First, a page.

Goriška is a historical region in western Slovenia on the border with Italy. It comprises the northern part of the wider traditional region of the Slovenian Littoral (Primorska). The name Goriška is an adjective referring to the city of Gorizia, its historical and cultural centre.
The Slovene Littoral is one of the five traditional regions of Slovenia. Its name recalls the former Austrian Littoral, the Habsburg possessions on the upper Adriatic coast, of which the Slovene Littoral was part.
The Princely County of Gorizia and Gradisca, historically sometimes shortened to and spelled "Goritz", was a crown land of the Habsburg dynasty within the Austrian Littoral on the Adriatic Sea, in what is now a multilingual border area of Italy and Slovenia. It was named for its two major urban centers, Gorizia and Gradisca d'Isonzo.
The Vipava Valley is a valley in the Slovenian Littoral, roughly between the village of Podnanos to the east and the border with Italy to the west. The main towns are Ajdovščina and Vipava.
Simon Gregorčič was a Slovene poet and Roman Catholic priest. He is considered the first lyric poet of the Slovene realist poetry and the most melodical Slovene poet.
Alojz Gradnik was a Slovenian poet and translator.
The Tolmin Museum is public institution which covers the areas of archaeology, ethnology, general history and history of arts at upper Soča Valley region in Slovenia. It is located in the Coronini mansion in Tolmin.
Simon Rutar was a Slovene historian and geographer. He wrote primarily on the history and geography of the areas that are now part of the Slovenian Littoral, the Italian region of Friuli-Venezia Giulia and the Croatian counties of Istria and Primorsko-Goranska.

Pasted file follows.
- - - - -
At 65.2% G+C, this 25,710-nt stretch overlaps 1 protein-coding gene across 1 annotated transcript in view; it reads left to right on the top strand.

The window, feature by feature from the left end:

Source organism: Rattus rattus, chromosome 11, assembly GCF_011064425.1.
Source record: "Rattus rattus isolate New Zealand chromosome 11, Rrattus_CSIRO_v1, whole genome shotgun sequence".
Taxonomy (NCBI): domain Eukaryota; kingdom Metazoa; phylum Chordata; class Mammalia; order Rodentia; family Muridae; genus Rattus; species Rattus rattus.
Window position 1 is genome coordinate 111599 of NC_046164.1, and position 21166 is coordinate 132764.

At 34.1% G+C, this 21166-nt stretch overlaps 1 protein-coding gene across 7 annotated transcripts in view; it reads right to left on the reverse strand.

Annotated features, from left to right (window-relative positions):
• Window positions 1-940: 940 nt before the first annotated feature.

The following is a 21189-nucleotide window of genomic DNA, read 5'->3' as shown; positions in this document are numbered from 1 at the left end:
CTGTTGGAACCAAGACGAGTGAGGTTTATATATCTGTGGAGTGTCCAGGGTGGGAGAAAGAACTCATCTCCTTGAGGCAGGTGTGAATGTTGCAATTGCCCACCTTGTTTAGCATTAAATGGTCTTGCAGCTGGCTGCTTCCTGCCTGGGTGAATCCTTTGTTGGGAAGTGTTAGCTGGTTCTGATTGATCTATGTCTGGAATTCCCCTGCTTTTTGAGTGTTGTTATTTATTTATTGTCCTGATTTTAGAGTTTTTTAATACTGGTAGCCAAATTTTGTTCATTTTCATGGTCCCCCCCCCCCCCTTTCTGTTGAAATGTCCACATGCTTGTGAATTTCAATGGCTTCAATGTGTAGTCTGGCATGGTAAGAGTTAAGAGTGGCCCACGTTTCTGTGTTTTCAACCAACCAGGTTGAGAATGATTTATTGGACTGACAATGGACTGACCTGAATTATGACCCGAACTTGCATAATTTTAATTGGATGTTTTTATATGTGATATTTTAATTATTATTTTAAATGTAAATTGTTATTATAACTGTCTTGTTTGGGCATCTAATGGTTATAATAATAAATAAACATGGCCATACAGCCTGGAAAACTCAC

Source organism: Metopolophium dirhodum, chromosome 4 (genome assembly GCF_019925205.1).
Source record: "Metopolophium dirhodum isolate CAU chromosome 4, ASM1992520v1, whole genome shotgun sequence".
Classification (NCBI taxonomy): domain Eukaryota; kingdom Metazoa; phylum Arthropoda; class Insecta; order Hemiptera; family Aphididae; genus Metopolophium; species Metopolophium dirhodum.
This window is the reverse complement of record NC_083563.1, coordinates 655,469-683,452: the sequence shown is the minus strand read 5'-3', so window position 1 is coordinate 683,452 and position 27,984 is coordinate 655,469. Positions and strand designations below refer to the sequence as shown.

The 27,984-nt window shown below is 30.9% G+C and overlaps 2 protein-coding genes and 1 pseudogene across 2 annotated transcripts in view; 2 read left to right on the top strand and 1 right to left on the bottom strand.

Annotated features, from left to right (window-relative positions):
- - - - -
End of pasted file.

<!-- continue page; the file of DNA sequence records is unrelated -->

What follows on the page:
Libušnje is a small village in the Municipality of Kobarid in the Littoral region of Slovenia.
Drežnica is a village in the Municipality of Kobarid in the Littoral region of Slovenia. It is located above the Soča River on a small plateau under Mount Krn. Together with the neighboring settlements of Koseč, Drežniške Ravne, Jezerca, and Magozd, it has around 565 inhabitants.
Jevšček is a small settlement in the Municipality of Kobarid in the Littoral region of Slovenia, right on the border with Italy.
The Municipality of Tolmin is a municipality in northwestern Slovenia. Its seat and largest settlement is Tolmin.
Slovene minority in Italy, also known as Slovenes in Italy is the name given to Italian citizens who belong to the autochthonous Slovene ethnic and linguistic minority living in the Italian autonomous region of Friuli – Venezia Giulia. The vast majority of members of the Slovene ethnic minority live in the Provinces of Trieste, Gorizia, and Udine. Estimates of their number vary significantly; the official figures show 52,194 Slovenian speakers in Friuli-Venezia Giulia, as per the 1971 Census, but Slovenian estimates speak of 83,000 to 100,000 people.
The Municipality of Cerkno is a municipality in the Littoral region of Slovenia. The seat of the municipality is the town of Cerkno. The municipality has around 5,000 people.
Krn is a mountain of the southwestern Julian Alps in northwestern Slovenia. It is the highest mountain of the Krn Mountains. The mountain is located about 50 kilometres (31 mi) from the Adriatic Sea. The Soča River flows west of the peak, and the smaller Lepenjica River northeast and the Tolminka River southwest of it. Krn has a mighty western wall, which can be best seen from Kobarid or Drežnica.
Slavia Friulana, which means Friulian Slavia, is a small mountainous region in northeastern Italy and it is so called because of its Slavic population which settled here in the 8th century AD. The territory is located in the Italian region of Friuli Venezia Giulia, between the town of Cividale del Friuli and the Slovenian border.